When people hear of my aversion to GE corn, I am often asked if I would rather have pesticides on my food. The answer, of course, is no. But the reality is that if GE corn isn’t sprayed with pesticides (which it usually is), that’s because it has been engineered to create its own pesticide. The pesticide is now inside the plant rather than outside of it. It can't be washed off because it resides in every cell of the plant. In fact, the cultivation of genetically engineered crops has led not to a decrease (as we are often told), but to an increase of 404 million pounds of pesticide use in the US since they were introduced. This increase is due in part to the emergence of herbicide-resistant weeds (or “superweeds”) caused by herbicide- resistant GMOs, such as Round-Up-resistant crops. And since these herbicide-resistant superweeds are becoming harder and harder to control using conventional herbicides like Round-Up, companies are now turning to stronger and more toxic chemicals, as Andrew Kimbrell explains in my video above. 

Given all of this, you’d think that our government would conduct thorough scientific studies before approving new genetically engineered foods but, instead, it relies on industry studies done by the very companies seeking approval (and profits) for these new foods. In 2001, the federal government was blasted by an Expert Panel of the Royal Society of Canada for its flawed and inadequate regulatory system when it comes to GMOs. The panel, a senior body of preeminent scientists and scholars, made 58 detailed recommendations for improving the regulatory system and approvals process to ensure it does what it is meant to do, which is to protect Canadians. Alarmingly, only 2 of the 58 recommendations were implemented. Given that our government is not following the expert recommendations of one of its top scientific bodies, is it any wonder that people are asking that at the very least, we be allowed to know which foods contain GMOs through simple labelling?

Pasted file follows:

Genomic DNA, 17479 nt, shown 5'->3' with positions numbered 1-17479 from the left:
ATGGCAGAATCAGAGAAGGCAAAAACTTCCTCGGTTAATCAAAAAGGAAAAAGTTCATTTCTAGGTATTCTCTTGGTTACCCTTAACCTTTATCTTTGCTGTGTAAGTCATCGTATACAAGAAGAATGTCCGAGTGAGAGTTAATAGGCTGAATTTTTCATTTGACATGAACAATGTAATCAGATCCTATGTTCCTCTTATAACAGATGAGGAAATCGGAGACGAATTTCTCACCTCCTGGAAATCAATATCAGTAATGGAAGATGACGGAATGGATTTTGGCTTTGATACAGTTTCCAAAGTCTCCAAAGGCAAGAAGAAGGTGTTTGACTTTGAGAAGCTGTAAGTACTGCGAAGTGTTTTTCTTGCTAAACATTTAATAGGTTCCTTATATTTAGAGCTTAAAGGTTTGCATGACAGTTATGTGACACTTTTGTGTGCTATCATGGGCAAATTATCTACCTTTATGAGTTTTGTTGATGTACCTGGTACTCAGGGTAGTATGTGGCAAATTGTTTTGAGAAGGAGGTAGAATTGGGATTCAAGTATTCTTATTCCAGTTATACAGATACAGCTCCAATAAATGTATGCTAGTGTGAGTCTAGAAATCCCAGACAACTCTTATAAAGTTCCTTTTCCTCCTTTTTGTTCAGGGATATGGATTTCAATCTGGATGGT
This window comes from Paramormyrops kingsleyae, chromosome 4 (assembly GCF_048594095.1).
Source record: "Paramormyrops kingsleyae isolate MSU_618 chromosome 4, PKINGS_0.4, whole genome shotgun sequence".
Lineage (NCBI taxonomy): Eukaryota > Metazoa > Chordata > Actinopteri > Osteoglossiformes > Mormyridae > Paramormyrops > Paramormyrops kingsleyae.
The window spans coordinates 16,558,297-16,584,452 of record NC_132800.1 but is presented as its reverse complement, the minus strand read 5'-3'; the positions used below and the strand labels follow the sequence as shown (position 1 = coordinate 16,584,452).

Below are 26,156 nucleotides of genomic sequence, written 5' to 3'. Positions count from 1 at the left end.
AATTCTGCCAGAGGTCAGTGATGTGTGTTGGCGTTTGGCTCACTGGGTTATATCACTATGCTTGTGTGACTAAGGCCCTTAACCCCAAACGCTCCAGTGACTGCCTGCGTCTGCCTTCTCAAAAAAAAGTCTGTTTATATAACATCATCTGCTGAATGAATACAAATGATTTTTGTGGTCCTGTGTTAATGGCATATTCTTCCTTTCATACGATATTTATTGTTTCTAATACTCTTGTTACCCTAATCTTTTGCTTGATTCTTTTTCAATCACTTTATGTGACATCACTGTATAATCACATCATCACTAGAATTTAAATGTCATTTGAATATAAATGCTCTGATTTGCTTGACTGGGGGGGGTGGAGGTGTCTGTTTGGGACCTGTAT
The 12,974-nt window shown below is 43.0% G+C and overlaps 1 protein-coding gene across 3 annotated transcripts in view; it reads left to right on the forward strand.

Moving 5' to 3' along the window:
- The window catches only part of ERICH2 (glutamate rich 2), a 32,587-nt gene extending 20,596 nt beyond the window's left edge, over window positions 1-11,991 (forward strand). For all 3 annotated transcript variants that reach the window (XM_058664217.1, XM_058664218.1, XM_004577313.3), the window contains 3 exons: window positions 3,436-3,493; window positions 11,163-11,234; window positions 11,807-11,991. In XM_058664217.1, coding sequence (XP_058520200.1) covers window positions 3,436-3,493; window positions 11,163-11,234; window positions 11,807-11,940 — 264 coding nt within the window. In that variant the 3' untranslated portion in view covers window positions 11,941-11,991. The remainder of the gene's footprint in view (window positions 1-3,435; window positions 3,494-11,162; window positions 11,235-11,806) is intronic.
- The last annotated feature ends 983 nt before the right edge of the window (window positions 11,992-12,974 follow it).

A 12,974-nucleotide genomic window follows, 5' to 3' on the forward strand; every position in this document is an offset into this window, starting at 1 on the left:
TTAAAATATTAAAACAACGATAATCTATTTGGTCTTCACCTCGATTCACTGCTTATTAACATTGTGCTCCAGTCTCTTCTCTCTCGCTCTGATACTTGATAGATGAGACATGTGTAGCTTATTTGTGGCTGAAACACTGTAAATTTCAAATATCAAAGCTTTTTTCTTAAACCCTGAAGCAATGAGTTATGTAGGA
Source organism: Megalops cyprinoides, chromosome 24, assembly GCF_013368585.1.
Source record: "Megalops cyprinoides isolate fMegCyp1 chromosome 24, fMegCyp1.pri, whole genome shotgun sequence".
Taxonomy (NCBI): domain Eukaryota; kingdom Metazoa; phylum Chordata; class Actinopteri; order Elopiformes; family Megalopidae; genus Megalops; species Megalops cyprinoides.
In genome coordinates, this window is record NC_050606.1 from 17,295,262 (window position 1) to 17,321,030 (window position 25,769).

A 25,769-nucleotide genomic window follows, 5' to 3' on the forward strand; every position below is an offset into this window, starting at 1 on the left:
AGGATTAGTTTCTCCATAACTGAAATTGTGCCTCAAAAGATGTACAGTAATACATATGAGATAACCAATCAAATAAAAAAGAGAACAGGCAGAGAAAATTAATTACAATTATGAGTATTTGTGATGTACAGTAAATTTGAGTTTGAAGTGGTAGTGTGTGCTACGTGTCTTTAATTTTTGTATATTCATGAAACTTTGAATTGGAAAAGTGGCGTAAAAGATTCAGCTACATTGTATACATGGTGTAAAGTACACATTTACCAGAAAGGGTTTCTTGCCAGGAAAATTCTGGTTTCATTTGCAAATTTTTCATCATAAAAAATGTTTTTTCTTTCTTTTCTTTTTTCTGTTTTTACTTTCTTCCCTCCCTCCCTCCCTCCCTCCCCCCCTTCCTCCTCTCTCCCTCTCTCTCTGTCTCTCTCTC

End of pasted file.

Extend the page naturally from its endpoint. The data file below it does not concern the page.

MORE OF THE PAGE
My farming colleagues planting Bodacious corn!
When I wrote my Edible Toronto article, I had just finished planting several rows of organic sweet corn at the farm where I am apprenticing. The variety we planted is called Bodacious, which according to the dictionary means: “remarkable, noteworthy, bold, audacious, sexy, and voluptuous.”  Yes, these are all attributes that I will happily sink my teeth into in just a few weeks since there are now small cobs on our corn plants. My boyfriend and I are also growing three other organic, open-pollinated varieties in our garden. One of these produces rosy pink kernels, which I'm dying to taste! The act of growing our own sweet corn represents a small kernel of hope for a world where we can one day have the basic human right of knowing what we are eating and, more importantly, knowing that our summer pleasures are not harming other living things. I’ll possibly find a worm or two in my corn. But I will happily take the worm over the spliced DNA.

My sweetheart holding some very special (field) corn seeds
If anyone actually read this looong post all the way through to the end, you most definitely deserve a medal, or at the very least, a delicious bowl of GMO-free corn chowder. And here's how to make it... but first! Oh I know, I'm so annoying, but first, please take one second to sign this important online letter against GE sweet corn.